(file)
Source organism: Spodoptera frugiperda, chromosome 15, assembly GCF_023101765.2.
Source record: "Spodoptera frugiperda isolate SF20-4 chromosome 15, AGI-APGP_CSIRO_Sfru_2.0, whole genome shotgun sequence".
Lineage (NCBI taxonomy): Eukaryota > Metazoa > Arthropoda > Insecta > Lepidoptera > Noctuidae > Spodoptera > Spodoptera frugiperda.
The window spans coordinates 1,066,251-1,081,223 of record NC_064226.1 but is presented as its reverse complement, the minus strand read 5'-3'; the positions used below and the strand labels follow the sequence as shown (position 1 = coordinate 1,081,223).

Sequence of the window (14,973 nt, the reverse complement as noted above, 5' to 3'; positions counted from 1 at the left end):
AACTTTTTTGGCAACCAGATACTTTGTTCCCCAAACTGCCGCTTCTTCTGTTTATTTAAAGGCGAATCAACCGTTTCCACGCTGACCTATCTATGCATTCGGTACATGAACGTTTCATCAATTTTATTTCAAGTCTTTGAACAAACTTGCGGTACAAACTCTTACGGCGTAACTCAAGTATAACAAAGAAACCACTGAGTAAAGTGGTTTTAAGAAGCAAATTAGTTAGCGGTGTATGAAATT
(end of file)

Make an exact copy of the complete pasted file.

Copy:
Source organism: Spodoptera frugiperda, chromosome 15, assembly GCF_023101765.2.
Source record: "Spodoptera frugiperda isolate SF20-4 chromosome 15, AGI-APGP_CSIRO_Sfru_2.0, whole genome shotgun sequence".
Lineage (NCBI taxonomy): Eukaryota > Metazoa > Arthropoda > Insecta > Lepidoptera > Noctuidae > Spodoptera > Spodoptera frugiperda.
The window spans coordinates 1,066,251-1,081,223 of record NC_064226.1 but is presented as its reverse complement, the minus strand read 5'-3'; the positions used below and the strand labels follow the sequence as shown (position 1 = coordinate 1,081,223).

Sequence of the window (14,973 nt, the reverse complement as noted above, 5' to 3'; positions counted from 1 at the left end):
AACTTTTTTGGCAACCAGATACTTTGTTCCCCAAACTGCCGCTTCTTCTGTTTATTTAAAGGCGAATCAACCGTTTCCACGCTGACCTATCTATGCATTCGGTACATGAACGTTTCATCAATTTTATTTCAAGTCTTTGAACAAACTTGCGGTACAAACTCTTACGGCGTAACTCAAGTATAACAAAGAAACCACTGAGTAAAGTGGTTTTAAGAAGCAAATTAGTTAGCGGTGTATGAAATT